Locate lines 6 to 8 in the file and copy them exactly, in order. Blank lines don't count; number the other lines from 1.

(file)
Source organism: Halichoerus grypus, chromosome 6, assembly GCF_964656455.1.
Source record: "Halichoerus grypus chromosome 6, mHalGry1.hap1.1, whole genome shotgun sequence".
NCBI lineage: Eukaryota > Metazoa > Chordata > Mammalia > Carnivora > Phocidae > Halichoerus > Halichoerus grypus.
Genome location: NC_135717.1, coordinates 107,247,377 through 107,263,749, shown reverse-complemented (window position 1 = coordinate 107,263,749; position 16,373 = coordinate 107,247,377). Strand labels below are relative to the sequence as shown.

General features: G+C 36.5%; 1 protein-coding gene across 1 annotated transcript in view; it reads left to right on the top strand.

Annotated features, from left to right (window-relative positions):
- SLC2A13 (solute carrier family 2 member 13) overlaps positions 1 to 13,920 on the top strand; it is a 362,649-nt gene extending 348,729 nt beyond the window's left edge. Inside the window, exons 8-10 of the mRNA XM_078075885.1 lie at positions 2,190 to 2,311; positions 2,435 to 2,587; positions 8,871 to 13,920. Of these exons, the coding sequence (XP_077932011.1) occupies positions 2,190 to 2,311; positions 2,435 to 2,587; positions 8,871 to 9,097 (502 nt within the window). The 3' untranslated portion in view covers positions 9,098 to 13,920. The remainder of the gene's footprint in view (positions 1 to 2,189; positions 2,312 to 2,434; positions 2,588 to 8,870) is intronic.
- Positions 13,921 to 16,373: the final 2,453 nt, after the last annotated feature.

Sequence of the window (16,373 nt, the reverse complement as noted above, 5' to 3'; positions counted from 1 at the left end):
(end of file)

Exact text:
Annotated features, from left to right (window-relative positions):
- SLC2A13 (solute carrier family 2 member 13) overlaps positions 1 to 13,920 on the top strand; it is a 362,649-nt gene extending 348,729 nt beyond the window's left edge. Inside the window, exons 8-10 of the mRNA XM_078075885.1 lie at positions 2,190 to 2,311; positions 2,435 to 2,587; positions 8,871 to 13,920. Of these exons, the coding sequence (XP_077932011.1) occupies positions 2,190 to 2,311; positions 2,435 to 2,587; positions 8,871 to 9,097 (502 nt within the window). The 3' untranslated portion in view covers positions 9,098 to 13,920. The remainder of the gene's footprint in view (positions 1 to 2,189; positions 2,312 to 2,434; positions 2,588 to 8,870) is intronic.
- Positions 13,921 to 16,373: the final 2,453 nt, after the last annotated feature.